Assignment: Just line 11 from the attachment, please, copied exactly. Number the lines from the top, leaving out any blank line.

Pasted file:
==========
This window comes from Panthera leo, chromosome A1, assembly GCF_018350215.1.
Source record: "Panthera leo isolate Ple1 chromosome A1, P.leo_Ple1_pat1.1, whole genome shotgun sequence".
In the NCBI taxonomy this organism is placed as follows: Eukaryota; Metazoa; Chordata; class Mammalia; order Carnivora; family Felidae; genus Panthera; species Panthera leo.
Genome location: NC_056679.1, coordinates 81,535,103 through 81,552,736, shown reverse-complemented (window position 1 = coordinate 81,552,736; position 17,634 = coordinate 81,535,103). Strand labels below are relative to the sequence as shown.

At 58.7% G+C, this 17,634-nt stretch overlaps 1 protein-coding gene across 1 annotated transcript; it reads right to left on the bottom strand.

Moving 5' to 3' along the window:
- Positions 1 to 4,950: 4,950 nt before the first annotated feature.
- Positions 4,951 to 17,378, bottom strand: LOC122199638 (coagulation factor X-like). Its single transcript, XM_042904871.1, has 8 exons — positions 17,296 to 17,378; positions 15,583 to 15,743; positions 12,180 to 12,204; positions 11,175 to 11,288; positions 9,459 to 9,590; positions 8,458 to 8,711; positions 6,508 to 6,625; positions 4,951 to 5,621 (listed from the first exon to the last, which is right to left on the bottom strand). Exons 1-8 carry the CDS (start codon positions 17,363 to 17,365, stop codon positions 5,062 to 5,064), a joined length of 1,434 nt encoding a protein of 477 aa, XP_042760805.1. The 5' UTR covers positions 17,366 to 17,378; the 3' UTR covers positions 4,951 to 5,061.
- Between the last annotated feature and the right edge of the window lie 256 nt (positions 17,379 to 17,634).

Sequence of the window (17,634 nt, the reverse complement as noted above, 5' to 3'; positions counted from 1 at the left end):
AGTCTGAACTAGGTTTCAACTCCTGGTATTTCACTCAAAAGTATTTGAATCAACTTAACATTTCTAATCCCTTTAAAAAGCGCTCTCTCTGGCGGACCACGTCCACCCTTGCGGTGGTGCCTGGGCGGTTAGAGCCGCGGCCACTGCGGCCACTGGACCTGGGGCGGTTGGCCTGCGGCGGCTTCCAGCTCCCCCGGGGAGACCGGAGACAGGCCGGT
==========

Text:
AGTCTGAACTAGGTTTCAACTCCTGGTATTTCACTCAAAAGTATTTGAATCAACTTAACATTTCTAATCCCTTTAAAAAGCGCTCTCTCTGGCGGACCACGTCCACCCTTGCGGTGGTGCCTGGGCGGTTAGAGCCGCGGCCACTGCGGCCACTGGACCTGGGGCGGTTGGCCTGCGGCGGCTTCCAGCTCCCCCGGGGAGACCGGAGACAGGCCGGT